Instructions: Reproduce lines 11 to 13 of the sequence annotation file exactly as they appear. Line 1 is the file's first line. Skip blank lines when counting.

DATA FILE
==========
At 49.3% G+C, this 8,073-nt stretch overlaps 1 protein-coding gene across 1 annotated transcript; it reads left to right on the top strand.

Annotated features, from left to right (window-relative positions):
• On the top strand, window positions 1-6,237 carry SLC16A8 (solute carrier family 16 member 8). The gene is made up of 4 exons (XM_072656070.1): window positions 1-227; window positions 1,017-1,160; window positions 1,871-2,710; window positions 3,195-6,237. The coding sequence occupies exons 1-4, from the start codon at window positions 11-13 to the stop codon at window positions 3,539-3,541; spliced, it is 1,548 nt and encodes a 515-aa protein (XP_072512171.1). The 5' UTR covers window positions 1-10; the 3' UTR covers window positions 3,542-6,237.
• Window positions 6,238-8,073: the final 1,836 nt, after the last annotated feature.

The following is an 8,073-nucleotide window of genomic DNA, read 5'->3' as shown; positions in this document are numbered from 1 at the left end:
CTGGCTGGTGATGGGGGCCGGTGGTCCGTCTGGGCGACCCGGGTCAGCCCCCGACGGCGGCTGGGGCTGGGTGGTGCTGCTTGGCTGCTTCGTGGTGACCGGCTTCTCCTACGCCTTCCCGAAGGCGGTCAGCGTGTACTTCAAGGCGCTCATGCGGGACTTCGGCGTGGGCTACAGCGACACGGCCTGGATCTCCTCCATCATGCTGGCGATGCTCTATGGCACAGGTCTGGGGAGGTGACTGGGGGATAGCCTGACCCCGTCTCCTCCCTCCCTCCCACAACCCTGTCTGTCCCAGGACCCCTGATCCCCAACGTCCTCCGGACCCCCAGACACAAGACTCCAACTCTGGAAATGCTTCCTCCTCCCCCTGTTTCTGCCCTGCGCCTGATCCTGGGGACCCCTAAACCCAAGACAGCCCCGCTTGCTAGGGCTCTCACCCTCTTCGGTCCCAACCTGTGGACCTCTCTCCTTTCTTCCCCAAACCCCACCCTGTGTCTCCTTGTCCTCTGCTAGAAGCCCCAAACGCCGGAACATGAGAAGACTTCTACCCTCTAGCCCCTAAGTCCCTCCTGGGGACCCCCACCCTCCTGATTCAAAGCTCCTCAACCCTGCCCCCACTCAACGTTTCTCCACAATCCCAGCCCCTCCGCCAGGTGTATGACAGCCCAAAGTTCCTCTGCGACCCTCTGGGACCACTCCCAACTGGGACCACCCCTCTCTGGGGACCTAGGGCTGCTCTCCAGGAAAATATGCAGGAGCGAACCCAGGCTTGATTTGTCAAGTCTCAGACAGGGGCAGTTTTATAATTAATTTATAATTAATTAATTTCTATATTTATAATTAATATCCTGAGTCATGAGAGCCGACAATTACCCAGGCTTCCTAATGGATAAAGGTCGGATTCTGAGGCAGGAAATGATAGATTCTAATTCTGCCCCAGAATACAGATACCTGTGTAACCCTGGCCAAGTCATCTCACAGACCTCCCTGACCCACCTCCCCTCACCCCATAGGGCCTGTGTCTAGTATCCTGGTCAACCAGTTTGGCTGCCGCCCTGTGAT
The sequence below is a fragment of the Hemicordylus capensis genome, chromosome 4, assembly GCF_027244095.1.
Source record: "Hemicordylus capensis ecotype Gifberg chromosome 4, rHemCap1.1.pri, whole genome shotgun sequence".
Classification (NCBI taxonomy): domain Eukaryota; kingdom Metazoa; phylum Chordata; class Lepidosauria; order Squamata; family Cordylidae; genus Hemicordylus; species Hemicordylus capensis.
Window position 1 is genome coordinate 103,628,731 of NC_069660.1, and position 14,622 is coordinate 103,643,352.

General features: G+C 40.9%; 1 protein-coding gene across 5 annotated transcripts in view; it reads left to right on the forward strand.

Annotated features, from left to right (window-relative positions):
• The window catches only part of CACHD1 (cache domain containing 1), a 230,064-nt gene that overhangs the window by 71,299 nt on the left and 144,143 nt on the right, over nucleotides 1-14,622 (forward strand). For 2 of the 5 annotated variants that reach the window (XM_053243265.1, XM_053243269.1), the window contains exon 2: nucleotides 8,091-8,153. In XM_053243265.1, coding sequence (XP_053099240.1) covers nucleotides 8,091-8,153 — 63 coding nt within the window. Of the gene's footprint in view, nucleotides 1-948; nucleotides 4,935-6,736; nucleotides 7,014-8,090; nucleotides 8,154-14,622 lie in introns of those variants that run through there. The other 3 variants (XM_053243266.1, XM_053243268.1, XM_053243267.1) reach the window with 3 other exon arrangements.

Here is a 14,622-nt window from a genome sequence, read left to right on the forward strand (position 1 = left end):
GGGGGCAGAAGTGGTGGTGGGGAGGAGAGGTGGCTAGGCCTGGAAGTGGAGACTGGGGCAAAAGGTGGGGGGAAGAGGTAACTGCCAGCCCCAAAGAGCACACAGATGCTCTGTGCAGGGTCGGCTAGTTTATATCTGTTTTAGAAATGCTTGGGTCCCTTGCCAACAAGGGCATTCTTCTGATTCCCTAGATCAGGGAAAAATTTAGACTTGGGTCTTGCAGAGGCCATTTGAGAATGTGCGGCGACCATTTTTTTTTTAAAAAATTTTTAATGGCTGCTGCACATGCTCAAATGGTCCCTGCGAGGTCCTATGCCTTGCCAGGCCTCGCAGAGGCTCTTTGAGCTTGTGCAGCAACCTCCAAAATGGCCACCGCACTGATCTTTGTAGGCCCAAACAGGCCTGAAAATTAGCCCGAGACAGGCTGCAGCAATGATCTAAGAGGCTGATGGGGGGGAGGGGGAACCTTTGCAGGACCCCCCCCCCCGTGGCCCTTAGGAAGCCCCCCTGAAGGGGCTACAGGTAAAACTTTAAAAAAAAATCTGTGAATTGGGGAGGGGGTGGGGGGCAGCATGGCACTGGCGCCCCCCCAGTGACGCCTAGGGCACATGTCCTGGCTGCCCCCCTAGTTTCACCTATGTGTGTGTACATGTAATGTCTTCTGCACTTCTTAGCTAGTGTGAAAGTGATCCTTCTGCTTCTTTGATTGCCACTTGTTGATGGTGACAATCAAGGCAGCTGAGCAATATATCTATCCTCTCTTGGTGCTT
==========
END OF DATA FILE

General features: G+C 40.9%; 1 protein-coding gene across 5 annotated transcripts in view; it reads left to right on the forward strand.

Annotated features, from left to right (window-relative positions):
• The window catches only part of CACHD1 (cache domain containing 1), a 230,064-nt gene that overhangs the window by 71,299 nt on the left and 144,143 nt on the right, over nucleotides 1-14,622 (forward strand). For 2 of the 5 annotated variants that reach the window (XM_053243265.1, XM_053243269.1), the window contains exon 2: nucleotides 8,091-8,153. In XM_053243265.1, coding sequence (XP_053099240.1) covers nucleotides 8,091-8,153 — 63 coding nt within the window. Of the gene's footprint in view, nucleotides 1-948; nucleotides 4,935-6,736; nucleotides 7,014-8,090; nucleotides 8,154-14,622 lie in introns of those variants that run through there. The other 3 variants (XM_053243266.1, XM_053243268.1, XM_053243267.1) reach the window with 3 other exon arrangements.